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Chapter 9

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  1. Chapter 9 Cognitive andCognitive-Behavioral Therapy

  2. Cognitive and Cognitive-Behavior Therapy • Cognitions – thoughts, beliefs, and internal images that people have about events in their lives. • Cognitive counseling theories focus on mental processes and their influences on mental health. • A common premise is that how people think largely determines how they feel and behave.

  3. Aaron Beck • A Philadelphia psychiatrist who was originally trained as a psychoanalyst. • His approach to mental disorders emphasizes the importance of cognitive thinking, especially dysfunctional thoughts. • Found that cognitive therapy is effective as a short-term treatment for depression and general anxiety.

  4. Donald Meichenbaum • Considered to be one of the founders of Cognitive-Behavior Therapy (CBT). • Born and raised in New York City where he frequently observed people on the street talking to themselves. • Noted for his work with individuals with anger control and aggressive behavior and training adults with post-traumatic stress disorder.

  5. View of Human Nature/Personality • Usually employed with individuals who suffer from: • dysfunctional automatic thoughts - involving content specific to an event. • schemata - general rules about themselves or the world associated with an event. • These individuals often engage is self-statements that affect their behavior.

  6. Cognitive Distortions • “All or Nothing” Thinking • Selective Abstraction • Overgeneralization • Magnification • Minimization • Personalization • Labeling (Mislabeling) • Catastrophizing • Mind-reading • Negative Predictions

  7. Roles of the Counselor • Operate as a collaborator. • Share responsibility with clients to bring about change. • Function as experts on cognitions, behaviors, and emotions. • Allow clients to examine their beliefs functionally. • Diagnoses are used only as a way of working with clients to overcome a disorder.

  8. Goals • Primary goal is to teach clients ways to monitor their negative or automatic thoughts. • Recognize the relationship between thoughts and emotions or behavior. • Compile evidence for and against the distorted automatic thoughts.

  9. Process and Techniques • Specific and goal-directed. • Emphasizes modification of thoughts in order to bring about therapeutic changes. • Thought organization • Cold cognition – descriptive and non-evaluative • Warm cognition – preferences and non-preferences • Hot cognition – heavily-laden emotional-demand statements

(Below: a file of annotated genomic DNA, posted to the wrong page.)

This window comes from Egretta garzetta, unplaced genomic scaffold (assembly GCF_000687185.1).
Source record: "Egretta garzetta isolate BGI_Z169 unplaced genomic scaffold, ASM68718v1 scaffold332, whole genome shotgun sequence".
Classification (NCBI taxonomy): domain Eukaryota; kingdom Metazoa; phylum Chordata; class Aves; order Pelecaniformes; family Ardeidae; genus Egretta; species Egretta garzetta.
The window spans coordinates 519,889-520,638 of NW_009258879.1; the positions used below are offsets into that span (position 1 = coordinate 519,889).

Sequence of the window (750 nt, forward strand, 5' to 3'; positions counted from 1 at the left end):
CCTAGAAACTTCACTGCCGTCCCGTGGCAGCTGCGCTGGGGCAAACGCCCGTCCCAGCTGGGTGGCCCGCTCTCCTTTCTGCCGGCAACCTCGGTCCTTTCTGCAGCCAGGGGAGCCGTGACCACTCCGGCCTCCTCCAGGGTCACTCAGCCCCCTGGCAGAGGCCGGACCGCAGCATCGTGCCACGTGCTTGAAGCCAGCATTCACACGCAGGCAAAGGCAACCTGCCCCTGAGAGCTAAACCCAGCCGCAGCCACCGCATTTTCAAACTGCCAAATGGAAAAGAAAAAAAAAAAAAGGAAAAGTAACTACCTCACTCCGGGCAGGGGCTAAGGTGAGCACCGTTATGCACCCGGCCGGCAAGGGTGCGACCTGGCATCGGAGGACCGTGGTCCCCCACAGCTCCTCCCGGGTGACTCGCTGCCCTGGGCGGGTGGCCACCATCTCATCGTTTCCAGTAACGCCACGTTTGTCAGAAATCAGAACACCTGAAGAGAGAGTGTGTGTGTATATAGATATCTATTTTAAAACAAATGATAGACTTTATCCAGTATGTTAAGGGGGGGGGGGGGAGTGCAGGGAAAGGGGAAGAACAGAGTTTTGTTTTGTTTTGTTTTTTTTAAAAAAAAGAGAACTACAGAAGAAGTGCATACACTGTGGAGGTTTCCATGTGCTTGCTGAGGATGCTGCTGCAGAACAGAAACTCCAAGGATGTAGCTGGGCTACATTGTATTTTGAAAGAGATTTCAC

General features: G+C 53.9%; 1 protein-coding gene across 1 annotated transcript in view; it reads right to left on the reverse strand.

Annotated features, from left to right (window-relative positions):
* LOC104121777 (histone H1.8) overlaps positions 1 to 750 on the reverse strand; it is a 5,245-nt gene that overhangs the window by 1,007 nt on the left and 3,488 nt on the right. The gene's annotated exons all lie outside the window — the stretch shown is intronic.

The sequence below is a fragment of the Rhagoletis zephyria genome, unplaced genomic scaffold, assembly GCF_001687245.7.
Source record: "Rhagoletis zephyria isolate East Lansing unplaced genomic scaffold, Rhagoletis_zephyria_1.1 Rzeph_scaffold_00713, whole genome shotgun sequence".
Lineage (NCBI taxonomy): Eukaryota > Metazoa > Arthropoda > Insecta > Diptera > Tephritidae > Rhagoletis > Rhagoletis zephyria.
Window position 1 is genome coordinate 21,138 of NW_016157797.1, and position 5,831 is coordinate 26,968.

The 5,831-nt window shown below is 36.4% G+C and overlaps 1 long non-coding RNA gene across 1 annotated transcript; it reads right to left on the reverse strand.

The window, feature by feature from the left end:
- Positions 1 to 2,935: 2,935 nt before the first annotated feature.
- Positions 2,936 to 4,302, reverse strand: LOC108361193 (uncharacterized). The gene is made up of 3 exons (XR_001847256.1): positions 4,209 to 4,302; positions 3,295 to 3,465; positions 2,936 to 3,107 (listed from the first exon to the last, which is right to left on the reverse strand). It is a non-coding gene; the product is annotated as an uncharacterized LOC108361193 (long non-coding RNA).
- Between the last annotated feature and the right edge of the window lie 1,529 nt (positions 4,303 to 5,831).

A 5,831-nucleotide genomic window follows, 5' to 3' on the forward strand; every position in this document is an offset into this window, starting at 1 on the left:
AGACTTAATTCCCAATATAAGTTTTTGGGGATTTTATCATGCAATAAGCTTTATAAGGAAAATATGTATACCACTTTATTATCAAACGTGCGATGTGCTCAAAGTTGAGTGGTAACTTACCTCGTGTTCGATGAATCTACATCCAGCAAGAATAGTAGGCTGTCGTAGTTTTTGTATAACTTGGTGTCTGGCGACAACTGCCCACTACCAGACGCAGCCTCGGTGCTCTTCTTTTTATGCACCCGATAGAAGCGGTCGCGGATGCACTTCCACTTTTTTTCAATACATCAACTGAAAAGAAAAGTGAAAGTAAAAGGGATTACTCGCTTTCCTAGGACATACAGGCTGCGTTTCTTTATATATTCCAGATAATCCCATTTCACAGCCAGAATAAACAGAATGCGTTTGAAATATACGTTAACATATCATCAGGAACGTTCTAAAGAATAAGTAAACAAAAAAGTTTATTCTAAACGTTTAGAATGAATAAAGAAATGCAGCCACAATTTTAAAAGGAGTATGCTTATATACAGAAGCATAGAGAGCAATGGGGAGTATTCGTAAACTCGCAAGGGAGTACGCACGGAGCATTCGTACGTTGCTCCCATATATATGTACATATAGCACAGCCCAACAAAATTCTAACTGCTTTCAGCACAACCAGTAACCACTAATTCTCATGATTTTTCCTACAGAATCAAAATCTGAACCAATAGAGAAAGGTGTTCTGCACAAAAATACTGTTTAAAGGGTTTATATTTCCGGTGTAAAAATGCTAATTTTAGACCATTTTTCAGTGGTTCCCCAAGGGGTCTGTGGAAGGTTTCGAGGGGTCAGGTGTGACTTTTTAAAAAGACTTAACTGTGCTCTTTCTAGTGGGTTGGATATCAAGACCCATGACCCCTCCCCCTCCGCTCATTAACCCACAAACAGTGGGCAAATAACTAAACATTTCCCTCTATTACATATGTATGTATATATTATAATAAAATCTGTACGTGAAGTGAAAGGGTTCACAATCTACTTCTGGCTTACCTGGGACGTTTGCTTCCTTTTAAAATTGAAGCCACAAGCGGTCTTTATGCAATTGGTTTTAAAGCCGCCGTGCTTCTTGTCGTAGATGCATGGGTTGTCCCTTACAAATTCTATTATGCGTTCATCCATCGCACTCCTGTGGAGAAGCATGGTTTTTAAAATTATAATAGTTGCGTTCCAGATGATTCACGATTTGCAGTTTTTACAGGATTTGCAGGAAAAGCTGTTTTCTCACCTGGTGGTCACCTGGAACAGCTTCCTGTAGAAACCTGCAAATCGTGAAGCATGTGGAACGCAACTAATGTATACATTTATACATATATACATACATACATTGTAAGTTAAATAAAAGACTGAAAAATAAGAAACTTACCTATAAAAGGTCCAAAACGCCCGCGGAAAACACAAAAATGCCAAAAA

10. 4 Step Procedure of Implementing Cognitive Strategies(Burns, 1989; Schuyler, 1991) • Use standardized guidelines for understanding in a concrete manner the events in people’s lives. • Set up a way of recording or reflecting people’s thoughts about those events in order to understand their cognitions in a clear, precise way. • Counselors and clients work to find a means to identify and challenge distorted thoughts. • Implement new ways of thinking that are realistic and productive.

  11. Prevalent Cognitive Techniques • Specifying automatic thoughts. • Homework. • Cognitive interventions. • Challenging absolutes. • Reattribution. • Labeling of distortions. • Challenging “All or Nothing” thinking. • Cognitive Rehearsals. • Scriptotherapy.

  12. Cognitive-Behavioral Techniques • CBT’s as a group emphasize: • The present • The environment • Learning • Common Interventions of CBT • Self-instruction training • Stress-inoculation training • Thought-stopping • Cognitive restructuring

  13. Multicultural and Gender Sensitive Issues • Cognitive counseling and CBT approaches are applicable to multicultural populations. • Cognitive approaches may also be appropriate for both men and women in dealing with gender-specific concerns. • Drawback: Some women may become too dependent on their counselors to structure sessions and help them examine their beliefs.

  14. Strengths and Contributions • Focused on teaching how to identify and monitor thoughts and behaviors and how to change or modify them. • Proactive in nature. • Demystify the process and techniques that are associated with choice and change. • Generally empowering. • Applicable to a wide range of disorders.

  15. Limitations and Criticisms • For maximum benefit, clients need to have average or above-average intelligence. • Clients can not be psychotic or disabled by present problems. • Clients must be willing and able to complete systematic homework assignments. • Clients must possess a repertoire of behavioral skills and responses or be able to learn them rapidly. • Do not explore past influences including the unconscious or underlying conflicts.

  16. The Case of Linda: Cognitive and Cognitive-Behavioral Therapy • How would you conceptualize this case using cognitive and cognitive-behavior therapy? • What would be your treatment plan for this client using a cognitive or cognitive-behavioral approach?